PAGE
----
Refractive eye surgery refers to surgery that helps improve the refractive state of the eyes. Doctors carry out this procedure to help patients reduce dependence on contact lenses or eyeglasses. There are different types of refractive surgery, including lens replacement, and cornea remodeling.
Understanding Refractive Surgery
Refractive eye surgery has made it possible for people suffering from poor vision to regain relatively good eyesight.
The success of the surgery will depend on the type of refractive error you have. Those with mild nearsightedness experience the best results. Anyone who has long-term near or farsightedness and astigmatism, may not have very predictable results.
You may benefit from refractive eye surgery if you have:
- Myopia or nearsightedness- you can only see objects close to you clearly. Anything far away appears blurry. The situation arises from having a longer than a normal eyeball, or if your cornea has sharp curves. The result is that light will hit the front of the retina, thus blurring distant objects.
- Hyperopia or farsightedness – this is the opposite of myopia because you can see distant objects very clearly, while those that are closer seem blurry. This is a result of having a shorter than average eyeball or a flat cornea. The light hits the retina from behind and not directly on it.
- Astigmatism is a combination of hyperopia and myopia. Your overall vision is blurry and is a result of curves or uneven surfaces on the cornea.
The physicians at Florida Eye Specialists and Cataract Institute will help with blurry vision by undertaking procedures that will help bend or refract the light rays. You may get a prescription for contact lenses or glasses. He can also reshape the cornea, thus providing refraction, which will result in correcting your vision.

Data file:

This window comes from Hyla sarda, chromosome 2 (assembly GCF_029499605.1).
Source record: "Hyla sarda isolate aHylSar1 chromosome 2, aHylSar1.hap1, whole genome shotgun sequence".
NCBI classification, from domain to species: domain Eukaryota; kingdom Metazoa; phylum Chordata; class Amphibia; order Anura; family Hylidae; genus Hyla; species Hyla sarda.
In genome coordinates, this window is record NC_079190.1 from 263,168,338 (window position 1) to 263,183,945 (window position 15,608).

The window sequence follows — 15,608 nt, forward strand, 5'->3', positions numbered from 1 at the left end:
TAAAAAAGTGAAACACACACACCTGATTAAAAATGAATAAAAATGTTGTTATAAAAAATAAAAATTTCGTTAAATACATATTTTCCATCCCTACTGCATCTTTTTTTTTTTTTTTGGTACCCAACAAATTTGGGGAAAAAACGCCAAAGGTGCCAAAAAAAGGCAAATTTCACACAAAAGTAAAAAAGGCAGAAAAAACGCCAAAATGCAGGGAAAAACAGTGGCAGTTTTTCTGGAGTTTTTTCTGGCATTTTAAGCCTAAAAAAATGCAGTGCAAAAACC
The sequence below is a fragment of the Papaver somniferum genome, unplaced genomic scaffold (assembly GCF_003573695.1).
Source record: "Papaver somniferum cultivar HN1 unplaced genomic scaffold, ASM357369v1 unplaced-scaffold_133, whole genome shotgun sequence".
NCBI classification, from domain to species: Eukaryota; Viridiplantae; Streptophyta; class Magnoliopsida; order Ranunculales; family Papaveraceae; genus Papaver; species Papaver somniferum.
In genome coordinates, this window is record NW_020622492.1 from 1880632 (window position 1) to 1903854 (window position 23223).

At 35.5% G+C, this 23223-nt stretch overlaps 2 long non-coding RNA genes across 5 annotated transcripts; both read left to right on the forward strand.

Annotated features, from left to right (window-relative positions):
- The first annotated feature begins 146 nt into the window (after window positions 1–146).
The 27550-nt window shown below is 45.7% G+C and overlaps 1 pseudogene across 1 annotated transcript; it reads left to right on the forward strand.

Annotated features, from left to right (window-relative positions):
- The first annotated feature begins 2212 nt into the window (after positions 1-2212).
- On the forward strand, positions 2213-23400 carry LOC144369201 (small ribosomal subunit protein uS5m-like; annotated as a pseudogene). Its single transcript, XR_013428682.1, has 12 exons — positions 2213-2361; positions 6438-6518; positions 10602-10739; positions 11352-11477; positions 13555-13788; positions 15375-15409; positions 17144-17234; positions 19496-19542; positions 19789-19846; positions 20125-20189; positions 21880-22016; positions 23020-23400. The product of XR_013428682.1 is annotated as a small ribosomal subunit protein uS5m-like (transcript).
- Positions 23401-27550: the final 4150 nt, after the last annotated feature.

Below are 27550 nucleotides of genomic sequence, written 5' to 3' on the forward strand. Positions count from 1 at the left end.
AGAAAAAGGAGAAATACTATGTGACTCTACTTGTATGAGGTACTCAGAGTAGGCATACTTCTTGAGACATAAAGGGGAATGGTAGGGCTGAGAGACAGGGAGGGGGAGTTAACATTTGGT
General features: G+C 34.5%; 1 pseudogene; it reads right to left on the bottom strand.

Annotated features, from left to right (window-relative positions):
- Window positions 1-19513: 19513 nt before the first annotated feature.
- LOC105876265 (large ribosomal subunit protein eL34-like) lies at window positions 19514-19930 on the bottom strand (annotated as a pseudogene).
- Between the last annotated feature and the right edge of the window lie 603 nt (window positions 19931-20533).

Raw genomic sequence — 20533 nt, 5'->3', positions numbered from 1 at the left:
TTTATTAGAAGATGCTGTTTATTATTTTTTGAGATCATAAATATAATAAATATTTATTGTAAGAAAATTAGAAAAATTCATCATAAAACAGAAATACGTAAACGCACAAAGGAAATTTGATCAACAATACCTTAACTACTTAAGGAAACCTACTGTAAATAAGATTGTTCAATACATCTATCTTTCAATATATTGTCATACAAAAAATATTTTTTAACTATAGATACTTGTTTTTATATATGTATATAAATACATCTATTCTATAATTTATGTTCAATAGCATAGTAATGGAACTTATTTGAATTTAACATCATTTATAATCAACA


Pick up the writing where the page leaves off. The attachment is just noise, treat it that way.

What Does the Process Involve?
When you go in for a consultation, the surgeon will take very detailed measurements of your eyes. They will then use a special laser to alter the curvature of your cornea. The surgeon does this by removing some of the corneal tissue, thus allowing for a flattening of the cornea. The surgeon may or may not create a flap in the corner to assess the inner parts.
Types of Refractive Surgery
There are many variations to refractive surgery, and this includes;
The surgeon may recommend PRK for treating myopia, hyperopia, and astigmatism. The procedure has the distinction of being the first in using a laser to correct vision. It is the predecessor of LASIK surgery. In the PRK procedure, the surgeon will scrub away the epithelium. He will then use an excimer laser so that the light focuses on the retina, resulting in clear vision. PRK is different from LASIK surgery because instead of creating a thin flap, the doctor will scrape off the epithelium to access the inner parts of the cornea. The epithelium will eventually grow back within a few days.
Visian implantable contact lens (ICL) refers to a process where the surgeon will implant a special contact lens inside your eyes. The implanted lens will then work with the natural eye lenses to give you better vision. It is a suitable procedure for anyone who does not qualify for LASIK. It also works well for those who may have an issue with removing corneal tissue. Over time you can change the ICL to maintain your vision.
·Laser-Assisted Subepithelial Keratectomy (LASEK)
LASEK has some similarities to LASIK, the only difference being the use of a particular cutting device (microkeratome) to create the flap. The surgeon will also expose your cornea to ethanol. The procedure will result in minimal removal of the cornea, thereby making it an excellent option for anyone who has a thin cornea.
·Epithelial Laser-Assisted In-Situ Keratomileusis (epi-LASIK)